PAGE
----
Now, that’s the percentage of seeds which germinated in laboratory tests.
Veteran gardeners know that, once that grass seed hits their lawns, the number is much lower.
But it doesn’t have to be.
Understanding the germination process and then taking steps to increase it is a sure fire way to get more germination from more grass seed.
What is seed germination?
Grass seed germination is the growth process that takes place when the seed gets enough water to start sprouting blades of grass.
There are a few factors which impact the germination process:
- Soil temperature: Spring grass seed usually thrives in soil that’s about 12 degrees C
- Hull thickness: The outer shell of the seed will delay germination until its ready
- Moisture: Too much or too little moisture can damage the seed
- Oxygen: Waterlogged soil prevents oxygen from reaching the sprout after it breaks the seed
- Light: Seeds buried too deep won’t reach the surface and begin the photosynthesis process
And while some of those factors may seem out of your control, there are things you can do to improve your germination success.
Test your soil’s pH levels
Why are pH levels so important?
Because if the levels in your topsoil aren’t right, the nutrients your grass seed needs to grow can’t be dissolved in water.
And since grasses (and other plants) drink their food instead of eating it, they can’t get the nutrients unless they’re dissolved first.
pH levels range from 1-14:
- 0-6: The soil is too acidic, which means it’s low in nitrogen, phosphorous and potassium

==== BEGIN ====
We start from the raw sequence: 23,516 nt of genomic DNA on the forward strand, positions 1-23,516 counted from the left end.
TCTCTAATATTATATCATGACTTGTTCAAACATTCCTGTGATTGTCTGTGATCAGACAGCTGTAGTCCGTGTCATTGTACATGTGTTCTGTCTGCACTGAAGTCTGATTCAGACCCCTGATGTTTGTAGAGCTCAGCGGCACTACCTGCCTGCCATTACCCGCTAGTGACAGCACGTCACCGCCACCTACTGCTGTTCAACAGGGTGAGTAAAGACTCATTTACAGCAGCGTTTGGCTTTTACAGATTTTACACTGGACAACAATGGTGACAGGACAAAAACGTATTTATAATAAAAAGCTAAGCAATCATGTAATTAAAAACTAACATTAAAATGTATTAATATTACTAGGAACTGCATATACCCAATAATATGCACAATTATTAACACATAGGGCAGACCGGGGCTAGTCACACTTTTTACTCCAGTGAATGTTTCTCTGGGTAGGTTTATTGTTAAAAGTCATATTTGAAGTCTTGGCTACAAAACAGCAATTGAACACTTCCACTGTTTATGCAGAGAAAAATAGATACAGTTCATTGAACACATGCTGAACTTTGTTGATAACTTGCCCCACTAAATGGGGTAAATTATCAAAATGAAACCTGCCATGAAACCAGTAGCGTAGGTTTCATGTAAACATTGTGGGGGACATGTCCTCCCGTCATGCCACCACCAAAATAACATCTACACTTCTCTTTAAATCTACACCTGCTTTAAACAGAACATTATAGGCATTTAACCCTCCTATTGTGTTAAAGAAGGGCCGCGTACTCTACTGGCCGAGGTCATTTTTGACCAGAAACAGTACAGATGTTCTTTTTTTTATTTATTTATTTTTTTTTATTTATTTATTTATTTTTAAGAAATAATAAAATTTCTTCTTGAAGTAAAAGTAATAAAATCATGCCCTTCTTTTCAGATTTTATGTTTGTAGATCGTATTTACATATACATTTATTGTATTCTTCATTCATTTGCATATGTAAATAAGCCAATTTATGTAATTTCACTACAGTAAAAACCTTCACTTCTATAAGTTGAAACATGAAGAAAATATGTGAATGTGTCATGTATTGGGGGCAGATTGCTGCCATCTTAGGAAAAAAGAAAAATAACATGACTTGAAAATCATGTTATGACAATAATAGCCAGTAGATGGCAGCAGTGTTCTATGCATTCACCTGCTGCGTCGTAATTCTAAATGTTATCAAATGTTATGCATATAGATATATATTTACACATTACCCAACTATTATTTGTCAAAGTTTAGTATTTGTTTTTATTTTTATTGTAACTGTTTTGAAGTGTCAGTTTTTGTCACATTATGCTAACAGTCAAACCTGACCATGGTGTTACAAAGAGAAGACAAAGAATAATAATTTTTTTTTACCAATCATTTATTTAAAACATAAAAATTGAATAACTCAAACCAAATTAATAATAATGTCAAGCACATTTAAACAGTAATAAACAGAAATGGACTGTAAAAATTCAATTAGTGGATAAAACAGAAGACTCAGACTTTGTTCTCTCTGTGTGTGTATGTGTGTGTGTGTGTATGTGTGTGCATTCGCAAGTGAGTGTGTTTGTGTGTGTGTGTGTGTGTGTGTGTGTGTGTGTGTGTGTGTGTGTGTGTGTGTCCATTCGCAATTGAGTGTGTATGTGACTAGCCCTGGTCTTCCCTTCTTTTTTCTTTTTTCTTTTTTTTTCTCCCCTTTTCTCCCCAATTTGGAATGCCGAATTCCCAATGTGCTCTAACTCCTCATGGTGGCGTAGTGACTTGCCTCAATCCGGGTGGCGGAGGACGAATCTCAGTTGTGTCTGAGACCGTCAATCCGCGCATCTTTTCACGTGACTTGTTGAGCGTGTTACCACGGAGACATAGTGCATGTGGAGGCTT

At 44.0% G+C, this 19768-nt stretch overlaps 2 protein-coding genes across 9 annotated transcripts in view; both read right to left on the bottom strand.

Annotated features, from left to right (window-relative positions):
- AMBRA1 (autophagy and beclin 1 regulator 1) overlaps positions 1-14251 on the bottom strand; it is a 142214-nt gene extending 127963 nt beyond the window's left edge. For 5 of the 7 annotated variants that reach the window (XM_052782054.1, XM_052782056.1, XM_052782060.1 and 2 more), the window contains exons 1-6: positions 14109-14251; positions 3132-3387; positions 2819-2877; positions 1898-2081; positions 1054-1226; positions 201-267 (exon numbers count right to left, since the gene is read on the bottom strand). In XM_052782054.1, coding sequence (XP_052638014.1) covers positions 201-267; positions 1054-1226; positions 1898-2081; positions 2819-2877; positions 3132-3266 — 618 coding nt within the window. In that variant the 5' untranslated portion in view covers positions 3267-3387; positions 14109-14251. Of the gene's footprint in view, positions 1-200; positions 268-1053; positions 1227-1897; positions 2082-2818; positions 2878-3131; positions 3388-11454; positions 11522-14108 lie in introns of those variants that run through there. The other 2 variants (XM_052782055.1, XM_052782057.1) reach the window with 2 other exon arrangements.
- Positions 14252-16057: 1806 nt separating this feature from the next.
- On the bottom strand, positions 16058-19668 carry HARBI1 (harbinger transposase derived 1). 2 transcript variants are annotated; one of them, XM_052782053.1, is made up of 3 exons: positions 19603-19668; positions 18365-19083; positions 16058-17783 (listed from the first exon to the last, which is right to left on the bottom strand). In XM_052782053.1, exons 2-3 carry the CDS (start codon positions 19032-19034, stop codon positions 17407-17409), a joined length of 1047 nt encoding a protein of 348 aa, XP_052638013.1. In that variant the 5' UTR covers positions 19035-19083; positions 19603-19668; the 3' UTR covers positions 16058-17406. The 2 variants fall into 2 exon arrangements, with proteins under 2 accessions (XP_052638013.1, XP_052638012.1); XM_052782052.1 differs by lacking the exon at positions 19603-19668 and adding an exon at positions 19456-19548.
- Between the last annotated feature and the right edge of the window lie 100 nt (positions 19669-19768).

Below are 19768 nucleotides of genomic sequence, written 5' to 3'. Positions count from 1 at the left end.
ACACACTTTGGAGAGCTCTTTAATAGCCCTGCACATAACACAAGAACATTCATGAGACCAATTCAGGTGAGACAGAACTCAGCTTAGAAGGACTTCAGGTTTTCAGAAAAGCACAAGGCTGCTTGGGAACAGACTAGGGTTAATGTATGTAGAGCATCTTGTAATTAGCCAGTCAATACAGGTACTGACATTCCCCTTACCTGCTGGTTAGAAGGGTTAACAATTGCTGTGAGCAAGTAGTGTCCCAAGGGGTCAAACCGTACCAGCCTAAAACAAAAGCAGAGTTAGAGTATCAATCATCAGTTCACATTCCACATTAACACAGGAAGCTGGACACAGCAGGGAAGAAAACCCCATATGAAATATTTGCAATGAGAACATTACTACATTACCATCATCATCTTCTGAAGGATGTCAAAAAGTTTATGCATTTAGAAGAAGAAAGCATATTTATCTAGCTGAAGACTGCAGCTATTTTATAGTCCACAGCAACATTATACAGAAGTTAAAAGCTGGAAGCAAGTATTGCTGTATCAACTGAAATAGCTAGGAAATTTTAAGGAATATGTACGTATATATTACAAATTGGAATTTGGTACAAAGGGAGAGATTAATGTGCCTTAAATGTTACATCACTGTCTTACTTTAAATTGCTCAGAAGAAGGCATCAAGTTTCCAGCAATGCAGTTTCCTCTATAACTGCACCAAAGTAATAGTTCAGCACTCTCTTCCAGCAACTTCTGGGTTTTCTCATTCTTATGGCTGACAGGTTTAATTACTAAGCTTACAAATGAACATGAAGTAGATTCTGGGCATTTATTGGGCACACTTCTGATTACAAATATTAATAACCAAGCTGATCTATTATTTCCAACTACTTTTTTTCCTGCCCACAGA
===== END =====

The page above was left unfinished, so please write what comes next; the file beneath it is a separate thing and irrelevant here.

- 7: The soil is neutral
- 8-14: The soil is alkaline, which means it’s lacking in iron, manganese and phosphorous
Download your FREE guide on identifying poor topsoil BEFORE you buy
Cover the grass seed
Covering the seeds will lock in moisture, which is vital to their growth.
There are many options available to cover them with:
- Straw: It’s affordable and you won’t need to use much of it. Just make sure your straw bale doesn’t have any seeds in it, otherwise you’ll end up with weeds in your lawn.
- Compost: Compost is green and inexpensive (if you compost at home). All you’ll need is about ¼” layer of compost.
- Mulch: Effective (especially when combined with fertilizer), mulch can help improve germination rates by spreading it over the seeded area.
Keep off the grass!
Any seed that’s uncovered will either be eaten by birds or trampled by feet.
So until the grass has fully germinated, do whatever it takes to keep your lawn free from activity (from kids or pets) and birds.
Contact us for all your grass seed needs
Van Beek’s is your headquarters for all things grass seed.
Whether its products, tools or just advice, we’ve been helping Oakville, Mississauga, Milton and Burlington homeowners grow beautiful lawns since 1962.
And we can do the same for you.
We’ll promptly get back to you.